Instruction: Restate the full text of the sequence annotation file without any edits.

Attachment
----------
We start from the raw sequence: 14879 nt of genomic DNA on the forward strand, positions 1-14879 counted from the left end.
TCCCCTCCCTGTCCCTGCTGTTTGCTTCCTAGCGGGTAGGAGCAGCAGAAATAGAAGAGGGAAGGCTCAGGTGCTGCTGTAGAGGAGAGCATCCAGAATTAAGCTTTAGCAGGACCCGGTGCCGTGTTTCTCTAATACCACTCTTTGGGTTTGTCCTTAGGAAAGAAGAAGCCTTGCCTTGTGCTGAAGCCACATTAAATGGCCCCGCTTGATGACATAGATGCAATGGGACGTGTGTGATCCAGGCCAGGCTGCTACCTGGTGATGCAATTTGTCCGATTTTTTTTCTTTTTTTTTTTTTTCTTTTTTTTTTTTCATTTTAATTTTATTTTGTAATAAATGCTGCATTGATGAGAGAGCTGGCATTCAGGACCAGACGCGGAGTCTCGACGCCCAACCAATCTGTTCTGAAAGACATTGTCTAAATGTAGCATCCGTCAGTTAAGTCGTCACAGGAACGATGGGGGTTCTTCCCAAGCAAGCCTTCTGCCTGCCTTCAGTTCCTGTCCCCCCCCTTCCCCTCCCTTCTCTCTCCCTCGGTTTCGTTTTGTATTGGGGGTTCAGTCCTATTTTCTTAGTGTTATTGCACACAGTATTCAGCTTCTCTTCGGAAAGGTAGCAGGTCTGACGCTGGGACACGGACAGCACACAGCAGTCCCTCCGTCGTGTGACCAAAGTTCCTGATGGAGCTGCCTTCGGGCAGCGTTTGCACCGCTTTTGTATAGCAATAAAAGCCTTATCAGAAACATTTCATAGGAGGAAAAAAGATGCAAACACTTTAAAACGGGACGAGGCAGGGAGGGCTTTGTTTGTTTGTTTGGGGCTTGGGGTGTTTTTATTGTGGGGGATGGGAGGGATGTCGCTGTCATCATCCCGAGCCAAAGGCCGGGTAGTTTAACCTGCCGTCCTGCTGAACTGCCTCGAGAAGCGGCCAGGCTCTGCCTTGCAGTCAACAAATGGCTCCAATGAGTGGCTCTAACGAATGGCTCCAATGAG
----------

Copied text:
We start from the raw sequence: 14879 nt of genomic DNA on the forward strand, positions 1-14879 counted from the left end.
TCCCCTCCCTGTCCCTGCTGTTTGCTTCCTAGCGGGTAGGAGCAGCAGAAATAGAAGAGGGAAGGCTCAGGTGCTGCTGTAGAGGAGAGCATCCAGAATTAAGCTTTAGCAGGACCCGGTGCCGTGTTTCTCTAATACCACTCTTTGGGTTTGTCCTTAGGAAAGAAGAAGCCTTGCCTTGTGCTGAAGCCACATTAAATGGCCCCGCTTGATGACATAGATGCAATGGGACGTGTGTGATCCAGGCCAGGCTGCTACCTGGTGATGCAATTTGTCCGATTTTTTTTCTTTTTTTTTTTTTTCTTTTTTTTTTTTCATTTTAATTTTATTTTGTAATAAATGCTGCATTGATGAGAGAGCTGGCATTCAGGACCAGACGCGGAGTCTCGACGCCCAACCAATCTGTTCTGAAAGACATTGTCTAAATGTAGCATCCGTCAGTTAAGTCGTCACAGGAACGATGGGGGTTCTTCCCAAGCAAGCCTTCTGCCTGCCTTCAGTTCCTGTCCCCCCCCTTCCCCTCCCTTCTCTCTCCCTCGGTTTCGTTTTGTATTGGGGGTTCAGTCCTATTTTCTTAGTGTTATTGCACACAGTATTCAGCTTCTCTTCGGAAAGGTAGCAGGTCTGACGCTGGGACACGGACAGCACACAGCAGTCCCTCCGTCGTGTGACCAAAGTTCCTGATGGAGCTGCCTTCGGGCAGCGTTTGCACCGCTTTTGTATAGCAATAAAAGCCTTATCAGAAACATTTCATAGGAGGAAAAAAGATGCAAACACTTTAAAACGGGACGAGGCAGGGAGGGCTTTGTTTGTTTGTTTGGGGCTTGGGGTGTTTTTATTGTGGGGGATGGGAGGGATGTCGCTGTCATCATCCCGAGCCAAAGGCCGGGTAGTTTAACCTGCCGTCCTGCTGAACTGCCTCGAGAAGCGGCCAGGCTCTGCCTTGCAGTCAACAAATGGCTCCAATGAGTGGCTCTAACGAATGGCTCCAATGAG